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Whether the reader is looking for an introduction to Buddhist principles or an introduction to psychoanalysis, Mark Epsteins book, Thoughts Without a Thinker: Psychotherapy from a Buddhist Perspective, provides both. The author is a private psychiatrist in New York and practicing Buddhist. He is also consulting editor to Tricycle: The Buddhist Review, a major Buddhist periodical, and therefore has the qualifications to bring these two, traditionally opposing views, together. He does a good job of laying down the two fields side by side and drawing parallels. The result is new insight into psychoanalysis for both patient and therapist.
The book is organized into three easily digestible sections. This prevents the newcomer to one or both fields from being overwhelmed. Epstein outlines Buddhist teachings in psychodynamic terms in Section I, parallels meditation and analytic inquiry in Section II, and finally synthesizes the two by showing how Buddhist principles can be applied to psychodynamic therapy in Section III. Moving first through an introduction of basic Buddhist principles such as Samsara, the Four Noble Truths, and the Eight-Fold Path, the reader has a good sense of basic Buddhist teachings. In moving to meditation, the crux of Buddhist practice, Epstein draws a great analogy calling meditation "analysis turned inward." The last section provides personal cases and examples of how these principles have created new avenues for therapy in the authors practice and how the Buddhist practice of meditation readies the mind for therapy.
Epsteins book is a much better introduction to Buddhist philosophy than psychoanalysis. This is not surprising since dynamic therapy, or what most people would consider "Freudian" therapy is a diverse and evolving field. He introduces the reader to key figures in Dynamic therapy such as Freud, Jung, and Winnicott. As a psychiatry resident, I could not help but notice that the subtitle seemed to imply that psychoanalysis is equivalent to psychotherapy. In reality, it is only one of many psychotherapeutic approaches, such as cognitive behavioral or interpersonal therapy. Dynamic therapy does happen to lend itself to Epsteins approach since it is much more philosophically oriented. I propose several alternate subtitles, which may be more representative of the material covered, such as Buddhism from a Psychoanalysts Perspective or Psychoanalysis from a Buddhist Perspective.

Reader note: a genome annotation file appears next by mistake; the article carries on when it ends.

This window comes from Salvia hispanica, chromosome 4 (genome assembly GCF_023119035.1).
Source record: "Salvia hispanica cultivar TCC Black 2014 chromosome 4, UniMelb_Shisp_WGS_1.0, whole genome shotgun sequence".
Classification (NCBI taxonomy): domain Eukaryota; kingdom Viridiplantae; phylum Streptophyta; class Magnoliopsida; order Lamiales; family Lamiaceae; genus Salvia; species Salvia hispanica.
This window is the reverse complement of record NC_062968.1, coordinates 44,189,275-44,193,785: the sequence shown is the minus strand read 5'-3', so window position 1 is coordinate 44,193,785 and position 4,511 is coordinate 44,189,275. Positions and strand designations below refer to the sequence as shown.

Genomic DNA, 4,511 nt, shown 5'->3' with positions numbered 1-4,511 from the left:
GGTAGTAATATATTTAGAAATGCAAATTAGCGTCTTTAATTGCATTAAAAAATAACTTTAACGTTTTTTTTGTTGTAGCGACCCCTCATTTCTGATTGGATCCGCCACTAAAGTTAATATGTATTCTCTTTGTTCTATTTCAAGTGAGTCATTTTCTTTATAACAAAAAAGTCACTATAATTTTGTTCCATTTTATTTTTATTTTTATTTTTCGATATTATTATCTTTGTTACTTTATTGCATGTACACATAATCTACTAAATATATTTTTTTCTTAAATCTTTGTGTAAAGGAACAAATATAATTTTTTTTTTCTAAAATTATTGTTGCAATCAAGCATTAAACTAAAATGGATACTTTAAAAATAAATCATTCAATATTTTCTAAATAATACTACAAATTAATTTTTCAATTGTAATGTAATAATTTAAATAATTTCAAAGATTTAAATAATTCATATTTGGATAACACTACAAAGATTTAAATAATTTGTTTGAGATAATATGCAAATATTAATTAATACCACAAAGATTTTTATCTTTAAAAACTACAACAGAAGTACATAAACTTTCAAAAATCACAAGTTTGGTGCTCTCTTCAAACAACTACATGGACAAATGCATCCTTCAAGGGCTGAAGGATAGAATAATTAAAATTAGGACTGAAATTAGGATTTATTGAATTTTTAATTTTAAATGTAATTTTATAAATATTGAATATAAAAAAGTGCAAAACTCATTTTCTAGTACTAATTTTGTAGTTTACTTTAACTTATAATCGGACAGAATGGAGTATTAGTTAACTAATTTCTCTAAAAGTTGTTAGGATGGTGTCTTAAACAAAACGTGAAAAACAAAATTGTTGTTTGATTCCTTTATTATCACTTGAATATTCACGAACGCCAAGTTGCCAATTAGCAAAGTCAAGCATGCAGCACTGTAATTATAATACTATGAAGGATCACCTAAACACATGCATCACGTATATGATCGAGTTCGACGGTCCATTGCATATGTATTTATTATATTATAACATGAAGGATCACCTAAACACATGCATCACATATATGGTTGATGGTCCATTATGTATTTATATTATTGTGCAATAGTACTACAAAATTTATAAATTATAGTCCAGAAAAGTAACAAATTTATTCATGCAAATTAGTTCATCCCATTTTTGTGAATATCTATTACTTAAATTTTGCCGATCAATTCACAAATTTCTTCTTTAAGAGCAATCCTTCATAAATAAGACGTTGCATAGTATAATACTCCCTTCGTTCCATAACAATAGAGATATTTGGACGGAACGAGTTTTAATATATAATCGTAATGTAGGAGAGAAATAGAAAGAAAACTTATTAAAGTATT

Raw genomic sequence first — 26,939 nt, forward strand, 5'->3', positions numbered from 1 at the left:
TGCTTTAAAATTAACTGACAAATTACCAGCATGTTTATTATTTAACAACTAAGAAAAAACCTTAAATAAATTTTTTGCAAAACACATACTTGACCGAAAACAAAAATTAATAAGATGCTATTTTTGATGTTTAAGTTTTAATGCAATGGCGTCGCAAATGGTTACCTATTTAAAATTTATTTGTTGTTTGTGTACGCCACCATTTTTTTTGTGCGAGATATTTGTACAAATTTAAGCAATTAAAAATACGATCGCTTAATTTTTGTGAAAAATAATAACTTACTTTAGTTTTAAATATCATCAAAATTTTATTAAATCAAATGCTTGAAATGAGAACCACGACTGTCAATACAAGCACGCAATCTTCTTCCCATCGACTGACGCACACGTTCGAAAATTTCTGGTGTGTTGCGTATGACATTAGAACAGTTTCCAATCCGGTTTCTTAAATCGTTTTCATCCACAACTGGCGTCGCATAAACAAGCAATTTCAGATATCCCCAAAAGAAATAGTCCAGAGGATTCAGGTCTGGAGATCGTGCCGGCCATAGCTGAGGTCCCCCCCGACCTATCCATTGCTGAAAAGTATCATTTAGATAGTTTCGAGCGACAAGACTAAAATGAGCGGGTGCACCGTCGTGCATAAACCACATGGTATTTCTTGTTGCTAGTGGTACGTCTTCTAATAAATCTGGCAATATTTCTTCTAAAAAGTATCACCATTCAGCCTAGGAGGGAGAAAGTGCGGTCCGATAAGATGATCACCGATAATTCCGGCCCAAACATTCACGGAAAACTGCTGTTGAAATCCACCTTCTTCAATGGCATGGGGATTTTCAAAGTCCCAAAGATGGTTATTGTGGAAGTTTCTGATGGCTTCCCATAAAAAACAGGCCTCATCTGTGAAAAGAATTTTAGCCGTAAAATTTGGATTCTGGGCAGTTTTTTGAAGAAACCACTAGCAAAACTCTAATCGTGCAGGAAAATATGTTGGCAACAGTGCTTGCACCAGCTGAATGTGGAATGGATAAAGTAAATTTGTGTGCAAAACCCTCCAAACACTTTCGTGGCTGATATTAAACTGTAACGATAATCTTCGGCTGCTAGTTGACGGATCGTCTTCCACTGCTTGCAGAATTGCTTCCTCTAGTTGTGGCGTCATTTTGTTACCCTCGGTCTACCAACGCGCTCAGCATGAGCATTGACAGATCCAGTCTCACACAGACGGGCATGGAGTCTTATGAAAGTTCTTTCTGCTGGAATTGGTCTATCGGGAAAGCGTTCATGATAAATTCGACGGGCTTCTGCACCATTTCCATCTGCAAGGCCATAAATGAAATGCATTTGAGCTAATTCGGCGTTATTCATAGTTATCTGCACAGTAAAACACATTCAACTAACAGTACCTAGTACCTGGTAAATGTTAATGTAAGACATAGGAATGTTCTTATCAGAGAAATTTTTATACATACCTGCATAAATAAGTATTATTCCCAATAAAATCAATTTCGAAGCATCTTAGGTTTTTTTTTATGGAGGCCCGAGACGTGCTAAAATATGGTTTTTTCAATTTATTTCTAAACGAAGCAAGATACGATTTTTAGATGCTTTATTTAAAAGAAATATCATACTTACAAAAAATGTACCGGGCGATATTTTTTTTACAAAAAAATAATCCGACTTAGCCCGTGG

The three major take away points from this work are 1) Buddhism dovetails nicely with dynamic therapy and is not at odds. A quote from Epsteins book puts this into focus. In speaking about the Buddha and his attainment of enlightenment he states, "Nothing was changed but the perspective of the observer. When asked, "What are You?" by an awestruck would be follower, the Buddha only responded, "I am awake."" 2) Meditation prepares the mind for therapy and decreases resistance, and 3) The goal in therapy and Buddhism is "not the absence of illness, but the presence of wellbeing."
Overall, I enjoyed reading this book since I am both a psychiatrist in training and religious studies enthusiast. Religion, since it is such a major part of many peoples lives, should be more easily brought into the therapeutic realm and not avoided, whether Buddhist, Christian, Hindu or Muslim. Mark Epsteins book was informative, stimulating and original with great implications for the future of psychotherapy. Besides, any book on Buddhism with a forward by the Dalai Lama is worth at least a quick peruse.
Thomas Cobb is currently a psychiatry resident at the University of Michigan. His interests include psychiatric resident education, neuropsychiatry, theology and religious history. He has reviewed psychiatric texts for other publishers and hopes to publish in the field soon. Future plans are in academic psychiatry with a focus on integrative approaches to the patient, from neurons to philosophy.
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